By Gabriella Borg Bruchfeld

What are the ramifications of our actions? What if the butterfly effect of a, to you, innocent discussion on difference of opinion would be stripping someone of his or her rights as a citizen? Would that knowledge change peoples’ behaviors? 

When this issue comes out, the American election has already occurred. Though what the final result of that election is might not be clear yet. The very core of being a citizen of a democracy is the right to vote. As a citizen you should be able to have a voice in the shaping of your community.  

Trevor Noah from The Tonight Show stated that if society does not hold up its side of the contract why should the individuals of that society have to bear that burden? This refers to the critique of how the Black Lives Matter protests were conducted. Although a disproportionate amount of attention was put on the few individuals that were responsible for the damaging of property and so on, I find the motivation of all actions of protest understandable.  

Studies show that people’s perceived trust in society and government is highly linked to voter participation. If democracy is the will of the people what happens when people do not vote?  

In the Netflix series “Election explained”, former Ohio governor John Kasich discusses the Voting Rights Act. By describing it as not only regulating who has the right to vote but also the practical ability to do so, governmental action or inaction of enforcing this act is put into question. In a democracy, to what lengths should we go to get people to the voting polls?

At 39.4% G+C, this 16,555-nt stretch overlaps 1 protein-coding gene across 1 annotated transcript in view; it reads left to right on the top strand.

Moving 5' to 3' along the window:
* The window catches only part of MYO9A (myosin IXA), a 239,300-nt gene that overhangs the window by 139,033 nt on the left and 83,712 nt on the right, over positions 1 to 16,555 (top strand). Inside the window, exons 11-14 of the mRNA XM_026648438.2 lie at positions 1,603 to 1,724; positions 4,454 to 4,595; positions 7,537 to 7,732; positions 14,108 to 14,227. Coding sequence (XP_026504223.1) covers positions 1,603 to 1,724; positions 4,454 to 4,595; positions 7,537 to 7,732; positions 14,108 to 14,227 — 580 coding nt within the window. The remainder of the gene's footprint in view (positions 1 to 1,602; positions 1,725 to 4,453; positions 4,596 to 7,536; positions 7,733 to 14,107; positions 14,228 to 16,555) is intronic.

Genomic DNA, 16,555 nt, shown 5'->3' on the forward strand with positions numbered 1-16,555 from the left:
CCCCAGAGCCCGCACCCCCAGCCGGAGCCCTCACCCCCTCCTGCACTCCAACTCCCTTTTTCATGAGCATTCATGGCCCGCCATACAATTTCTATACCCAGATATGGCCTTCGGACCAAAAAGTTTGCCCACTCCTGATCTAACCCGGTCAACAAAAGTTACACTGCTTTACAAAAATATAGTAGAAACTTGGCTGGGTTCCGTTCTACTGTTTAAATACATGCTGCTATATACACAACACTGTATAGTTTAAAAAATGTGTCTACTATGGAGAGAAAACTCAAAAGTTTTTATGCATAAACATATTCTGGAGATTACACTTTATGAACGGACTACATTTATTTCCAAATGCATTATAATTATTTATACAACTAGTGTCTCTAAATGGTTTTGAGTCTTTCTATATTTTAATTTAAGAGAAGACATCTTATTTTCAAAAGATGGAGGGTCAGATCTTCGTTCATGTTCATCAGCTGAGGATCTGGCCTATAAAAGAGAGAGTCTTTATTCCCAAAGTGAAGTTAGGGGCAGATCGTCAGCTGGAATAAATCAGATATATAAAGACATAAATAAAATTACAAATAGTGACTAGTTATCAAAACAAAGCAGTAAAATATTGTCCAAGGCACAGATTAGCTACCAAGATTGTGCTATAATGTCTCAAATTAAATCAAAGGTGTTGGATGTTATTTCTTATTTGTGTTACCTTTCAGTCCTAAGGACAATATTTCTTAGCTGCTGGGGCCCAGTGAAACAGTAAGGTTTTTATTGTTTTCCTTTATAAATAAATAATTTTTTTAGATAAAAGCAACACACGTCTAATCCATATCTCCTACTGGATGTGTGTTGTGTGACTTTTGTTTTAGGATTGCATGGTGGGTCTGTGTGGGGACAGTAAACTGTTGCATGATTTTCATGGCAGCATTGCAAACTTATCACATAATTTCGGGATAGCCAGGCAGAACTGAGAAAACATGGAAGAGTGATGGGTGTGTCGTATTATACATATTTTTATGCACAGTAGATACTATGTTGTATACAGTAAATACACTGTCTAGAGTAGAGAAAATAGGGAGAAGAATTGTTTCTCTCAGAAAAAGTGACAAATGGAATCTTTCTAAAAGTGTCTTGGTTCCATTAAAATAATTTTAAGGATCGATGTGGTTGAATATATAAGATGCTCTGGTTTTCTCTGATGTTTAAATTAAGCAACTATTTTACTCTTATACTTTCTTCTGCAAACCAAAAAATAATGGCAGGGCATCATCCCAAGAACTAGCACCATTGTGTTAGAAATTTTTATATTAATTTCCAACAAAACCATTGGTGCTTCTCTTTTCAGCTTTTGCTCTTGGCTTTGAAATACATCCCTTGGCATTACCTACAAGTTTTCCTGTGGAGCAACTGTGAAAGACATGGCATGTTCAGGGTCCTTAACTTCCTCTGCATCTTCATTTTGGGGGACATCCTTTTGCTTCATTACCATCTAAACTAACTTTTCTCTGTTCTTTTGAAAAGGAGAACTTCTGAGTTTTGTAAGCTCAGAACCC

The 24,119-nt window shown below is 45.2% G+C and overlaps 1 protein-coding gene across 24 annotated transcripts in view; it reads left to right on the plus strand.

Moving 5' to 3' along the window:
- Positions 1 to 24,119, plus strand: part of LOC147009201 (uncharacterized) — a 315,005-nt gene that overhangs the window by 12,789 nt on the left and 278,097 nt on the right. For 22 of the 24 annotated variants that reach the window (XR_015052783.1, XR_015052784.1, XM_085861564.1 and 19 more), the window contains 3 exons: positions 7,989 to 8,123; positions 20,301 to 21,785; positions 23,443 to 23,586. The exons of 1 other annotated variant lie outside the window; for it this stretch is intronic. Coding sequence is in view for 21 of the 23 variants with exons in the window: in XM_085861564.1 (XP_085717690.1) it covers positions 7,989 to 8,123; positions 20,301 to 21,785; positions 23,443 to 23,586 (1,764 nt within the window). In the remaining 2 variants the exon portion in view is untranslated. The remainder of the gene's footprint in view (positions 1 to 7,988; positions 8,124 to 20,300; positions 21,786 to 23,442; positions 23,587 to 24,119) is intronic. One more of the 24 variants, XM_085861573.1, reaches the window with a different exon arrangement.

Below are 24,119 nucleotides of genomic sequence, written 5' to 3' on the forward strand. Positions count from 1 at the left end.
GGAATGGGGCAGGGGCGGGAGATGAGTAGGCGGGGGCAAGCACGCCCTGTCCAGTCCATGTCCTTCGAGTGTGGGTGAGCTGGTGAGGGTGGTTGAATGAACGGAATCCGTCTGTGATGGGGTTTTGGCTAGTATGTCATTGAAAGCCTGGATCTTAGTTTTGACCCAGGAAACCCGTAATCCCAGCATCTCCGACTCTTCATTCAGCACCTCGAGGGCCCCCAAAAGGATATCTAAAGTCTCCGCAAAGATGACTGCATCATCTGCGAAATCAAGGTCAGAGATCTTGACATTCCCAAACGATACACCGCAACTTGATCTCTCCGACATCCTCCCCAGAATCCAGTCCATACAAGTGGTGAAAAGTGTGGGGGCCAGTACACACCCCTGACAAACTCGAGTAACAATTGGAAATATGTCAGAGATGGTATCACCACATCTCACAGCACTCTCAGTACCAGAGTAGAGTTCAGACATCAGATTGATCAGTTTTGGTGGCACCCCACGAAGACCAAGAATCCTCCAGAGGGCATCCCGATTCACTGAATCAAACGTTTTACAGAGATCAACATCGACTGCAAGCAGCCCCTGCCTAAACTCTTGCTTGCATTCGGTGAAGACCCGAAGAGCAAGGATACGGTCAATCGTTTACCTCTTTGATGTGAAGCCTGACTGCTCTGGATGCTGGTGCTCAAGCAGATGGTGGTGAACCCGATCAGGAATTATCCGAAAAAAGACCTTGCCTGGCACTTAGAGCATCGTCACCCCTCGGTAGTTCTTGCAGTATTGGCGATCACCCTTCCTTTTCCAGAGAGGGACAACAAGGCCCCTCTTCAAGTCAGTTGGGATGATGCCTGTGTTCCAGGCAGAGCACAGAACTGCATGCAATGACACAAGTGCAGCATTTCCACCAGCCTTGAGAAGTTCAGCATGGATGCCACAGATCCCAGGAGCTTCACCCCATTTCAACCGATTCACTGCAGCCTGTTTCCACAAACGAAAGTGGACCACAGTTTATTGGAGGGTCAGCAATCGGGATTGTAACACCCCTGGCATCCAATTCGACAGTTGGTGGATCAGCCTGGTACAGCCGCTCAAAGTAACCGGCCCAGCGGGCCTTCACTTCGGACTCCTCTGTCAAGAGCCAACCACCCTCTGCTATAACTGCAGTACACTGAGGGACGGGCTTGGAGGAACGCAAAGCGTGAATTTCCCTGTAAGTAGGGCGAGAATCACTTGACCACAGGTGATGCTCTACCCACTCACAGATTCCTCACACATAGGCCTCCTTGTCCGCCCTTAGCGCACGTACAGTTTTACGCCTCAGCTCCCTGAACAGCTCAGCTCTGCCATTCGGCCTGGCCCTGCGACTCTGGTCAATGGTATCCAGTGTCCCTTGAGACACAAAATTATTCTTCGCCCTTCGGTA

If leaders say they cherish democracy, one of the highest priorities should be hearing the entire voice of the nation, not just a privileged part. In order to achieve this, reciprocal trust must permeate all parts of society. The action I purpose is shining a light on the real damages of racism to understand the importance of dismantling structural racism.

Other trustbuilding factors could be: to see more representation of your community in government, to be able to fully experience your culture or religion without fear, and having politicians that care enough about your existence that they know what you detest and enjoy. I would argue that the likelihood of this triad of fundamental rights being in your reach decreases if you are part of a marginalized group. If this is the case, racism can be viewed as a form of voter suppression.  

For our government to appreciate this aspect and its negative effects on democracy, I think it is important to understand the experience of racism and the prolonged effects it has on the individual. The assigned debate stage for racism is not an even playing field. Your backup crew and hype man as a white person is most people in the highest positions in corporate businesses (especially if you are a white cisgendered male), the majority of government, court judgments in your favor and so on. The other side has a few cultural expressions, many of which depict POC as criminals and slaves. What might be a fun thought experiment on your part might be a fight for life and rights on their part. Fighting is not fun, I know. You can be sad for a while and experience uncomfortable feelings. You might lose a friend or two but that’s the worst-case scenario as the racism provider. The racism receiver on the other hand…

As a Jewish woman a part of the community-bond is the recurring pain of antisemitism that every generation experiences. Fun tradition, I know, but it is more than a tradition. Studies show that traumatic events actually change genes to make people more susceptible to stress. This can be seen in the children and grandchildren of, for example, holocaust survivors. Racism can also cause PTSD symptoms that require medical care. With this knowledge in mind, I hope that we stop resonating with the owner of racism, start taking ownership of that racism and start focusing on the person being objectified to that same racism. This by making this knowledge a prerequisite on a personal, but also a governmental level. 

By Gabriella Borg Bruchfeld

Illustration: Cornelia Christiansson

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